Institute for Fiscal Studies

Wednesday is the UK’s Budget day. For those who enjoyed exams when they were younger, this is a glorious occasion; the chancellor announces lots of new information, including some things have that haven’t been leaked, and he prompts a scramble to understand what it means. Normal people and the rest of the world find the scene baffling. But there is a good chance you will be called upon to say something intelligent about this unintelligible event – and that this will happen before any typically-brained human being will have been able to analyse the figures.

Here are seven things that you can say in any conversation about the Budget. This bluffer’s guide has the advantage that you don’t have to watch the event.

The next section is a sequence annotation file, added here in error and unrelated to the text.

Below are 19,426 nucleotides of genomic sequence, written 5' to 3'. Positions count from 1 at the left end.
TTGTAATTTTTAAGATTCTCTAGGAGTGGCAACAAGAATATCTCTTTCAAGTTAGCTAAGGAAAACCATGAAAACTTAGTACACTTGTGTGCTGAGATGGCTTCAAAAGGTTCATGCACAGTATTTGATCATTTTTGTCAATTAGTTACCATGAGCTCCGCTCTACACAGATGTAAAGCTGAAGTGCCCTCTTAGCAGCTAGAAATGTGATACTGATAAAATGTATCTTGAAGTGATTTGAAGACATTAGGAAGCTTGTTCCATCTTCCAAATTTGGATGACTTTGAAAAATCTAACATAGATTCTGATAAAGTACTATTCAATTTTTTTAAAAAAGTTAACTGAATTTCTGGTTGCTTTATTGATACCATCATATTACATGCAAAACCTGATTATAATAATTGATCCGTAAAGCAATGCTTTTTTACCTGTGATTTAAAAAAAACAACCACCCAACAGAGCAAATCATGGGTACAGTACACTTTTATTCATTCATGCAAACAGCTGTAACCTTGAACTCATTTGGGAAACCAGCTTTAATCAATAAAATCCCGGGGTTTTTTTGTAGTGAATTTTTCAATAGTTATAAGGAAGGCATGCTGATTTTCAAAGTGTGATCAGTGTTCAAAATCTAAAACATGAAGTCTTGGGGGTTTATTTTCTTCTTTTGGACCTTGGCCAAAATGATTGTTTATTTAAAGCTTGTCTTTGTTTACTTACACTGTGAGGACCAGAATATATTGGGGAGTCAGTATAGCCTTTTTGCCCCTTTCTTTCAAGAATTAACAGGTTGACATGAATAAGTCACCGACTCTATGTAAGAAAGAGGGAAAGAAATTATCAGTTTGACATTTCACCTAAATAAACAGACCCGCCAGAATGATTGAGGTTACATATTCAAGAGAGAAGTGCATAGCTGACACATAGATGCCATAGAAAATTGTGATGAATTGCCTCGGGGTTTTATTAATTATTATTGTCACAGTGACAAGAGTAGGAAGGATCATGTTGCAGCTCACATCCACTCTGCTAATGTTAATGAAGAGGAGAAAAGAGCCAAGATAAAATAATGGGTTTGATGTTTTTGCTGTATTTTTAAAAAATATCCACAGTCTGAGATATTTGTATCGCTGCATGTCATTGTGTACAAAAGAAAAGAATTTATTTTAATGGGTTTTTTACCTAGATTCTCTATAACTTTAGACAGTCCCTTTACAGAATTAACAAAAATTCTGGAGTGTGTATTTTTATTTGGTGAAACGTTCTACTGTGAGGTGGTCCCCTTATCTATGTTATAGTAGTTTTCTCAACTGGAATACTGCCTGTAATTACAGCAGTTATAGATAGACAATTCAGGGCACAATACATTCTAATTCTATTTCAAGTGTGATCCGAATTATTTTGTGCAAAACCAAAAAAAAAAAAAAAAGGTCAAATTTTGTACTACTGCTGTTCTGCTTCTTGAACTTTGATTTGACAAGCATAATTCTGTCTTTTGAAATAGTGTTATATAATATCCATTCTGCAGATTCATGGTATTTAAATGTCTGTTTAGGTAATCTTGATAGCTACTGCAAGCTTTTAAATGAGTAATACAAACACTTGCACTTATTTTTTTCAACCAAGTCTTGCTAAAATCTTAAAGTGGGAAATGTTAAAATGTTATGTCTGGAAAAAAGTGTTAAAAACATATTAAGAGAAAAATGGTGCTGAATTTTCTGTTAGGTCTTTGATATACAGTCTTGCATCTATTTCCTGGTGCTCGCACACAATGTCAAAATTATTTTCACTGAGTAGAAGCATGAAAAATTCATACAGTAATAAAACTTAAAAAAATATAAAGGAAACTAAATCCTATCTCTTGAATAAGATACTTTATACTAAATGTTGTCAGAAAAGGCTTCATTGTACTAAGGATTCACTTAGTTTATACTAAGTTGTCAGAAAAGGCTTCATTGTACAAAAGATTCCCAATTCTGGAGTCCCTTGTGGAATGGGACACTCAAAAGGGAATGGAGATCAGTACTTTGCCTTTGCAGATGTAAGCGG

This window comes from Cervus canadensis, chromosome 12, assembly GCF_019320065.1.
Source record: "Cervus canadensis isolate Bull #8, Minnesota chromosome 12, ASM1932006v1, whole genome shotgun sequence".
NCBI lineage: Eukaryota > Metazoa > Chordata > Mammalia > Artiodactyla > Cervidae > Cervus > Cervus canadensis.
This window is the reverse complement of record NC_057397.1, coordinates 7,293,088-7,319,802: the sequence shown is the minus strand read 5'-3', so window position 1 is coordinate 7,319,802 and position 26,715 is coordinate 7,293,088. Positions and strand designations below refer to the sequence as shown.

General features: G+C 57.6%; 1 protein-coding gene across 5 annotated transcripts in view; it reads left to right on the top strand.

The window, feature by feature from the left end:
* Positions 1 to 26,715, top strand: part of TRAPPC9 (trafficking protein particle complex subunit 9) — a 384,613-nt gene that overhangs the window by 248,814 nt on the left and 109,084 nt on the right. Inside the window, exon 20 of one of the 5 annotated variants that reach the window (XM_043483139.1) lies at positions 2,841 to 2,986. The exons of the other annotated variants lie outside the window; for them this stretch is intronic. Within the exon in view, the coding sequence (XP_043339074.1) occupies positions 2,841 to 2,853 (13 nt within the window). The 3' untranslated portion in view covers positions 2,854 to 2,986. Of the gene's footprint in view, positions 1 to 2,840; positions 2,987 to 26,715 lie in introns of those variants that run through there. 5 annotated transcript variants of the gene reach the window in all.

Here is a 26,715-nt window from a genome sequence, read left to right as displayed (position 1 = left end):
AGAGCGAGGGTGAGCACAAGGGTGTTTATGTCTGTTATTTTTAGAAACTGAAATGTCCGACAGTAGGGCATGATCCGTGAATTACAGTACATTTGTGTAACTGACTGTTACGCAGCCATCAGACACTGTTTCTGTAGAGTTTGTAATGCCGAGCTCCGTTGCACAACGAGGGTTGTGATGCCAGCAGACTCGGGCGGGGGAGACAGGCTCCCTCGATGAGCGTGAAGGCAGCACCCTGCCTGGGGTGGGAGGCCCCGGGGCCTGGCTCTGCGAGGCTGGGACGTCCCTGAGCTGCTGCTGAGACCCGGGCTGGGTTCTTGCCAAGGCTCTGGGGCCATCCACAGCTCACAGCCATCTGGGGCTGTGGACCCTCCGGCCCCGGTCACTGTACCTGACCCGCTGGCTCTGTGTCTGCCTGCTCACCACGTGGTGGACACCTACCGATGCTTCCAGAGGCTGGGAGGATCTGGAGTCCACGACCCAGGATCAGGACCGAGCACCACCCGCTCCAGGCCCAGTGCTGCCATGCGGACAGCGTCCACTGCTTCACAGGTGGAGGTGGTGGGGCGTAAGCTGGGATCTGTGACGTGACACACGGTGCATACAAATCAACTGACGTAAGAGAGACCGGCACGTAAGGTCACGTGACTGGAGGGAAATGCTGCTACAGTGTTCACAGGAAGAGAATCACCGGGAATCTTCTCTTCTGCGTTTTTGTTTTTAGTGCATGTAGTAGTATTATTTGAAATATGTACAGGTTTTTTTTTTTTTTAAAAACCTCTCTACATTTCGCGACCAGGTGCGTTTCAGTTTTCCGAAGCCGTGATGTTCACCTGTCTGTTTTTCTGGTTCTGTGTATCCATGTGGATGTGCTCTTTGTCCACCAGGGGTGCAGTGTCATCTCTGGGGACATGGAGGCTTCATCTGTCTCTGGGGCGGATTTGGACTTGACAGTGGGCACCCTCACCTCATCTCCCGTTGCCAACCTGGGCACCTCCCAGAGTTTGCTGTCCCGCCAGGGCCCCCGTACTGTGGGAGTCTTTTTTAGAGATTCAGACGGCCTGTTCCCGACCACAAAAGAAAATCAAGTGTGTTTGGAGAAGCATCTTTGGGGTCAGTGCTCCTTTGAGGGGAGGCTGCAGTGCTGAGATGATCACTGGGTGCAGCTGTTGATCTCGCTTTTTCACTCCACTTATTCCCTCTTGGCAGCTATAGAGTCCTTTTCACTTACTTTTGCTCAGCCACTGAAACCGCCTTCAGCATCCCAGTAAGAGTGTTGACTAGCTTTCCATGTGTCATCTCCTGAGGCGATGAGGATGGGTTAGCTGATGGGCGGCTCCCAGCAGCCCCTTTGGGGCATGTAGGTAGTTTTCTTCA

1. “Any announcement worth less than £10bn is not worth discussing.” No-one wants to seem without perspective or worse, vision. And vision means the big picture and the big picture means big numbers Read more

On Saturday, Ed Balls announced that a Labour government would bring back the 50 per cent tax rate on incomes over £150,000. His main justification is that it would raise more revenue than government estimates suggest. Is the shadow chancellor correct? Read more

The table is featured in a report from the Institute for Fiscal Studies, a think tank, on Scotland and taxation. (The original is here.) In this world, among other things, taxes on labour and transactions would be reduced, and distinctions of business size and investment type removed. Bad side-effects of economic activity, such as carbon emissions and congestion, would be taxed directly, rather than indirectly or not at all. Read more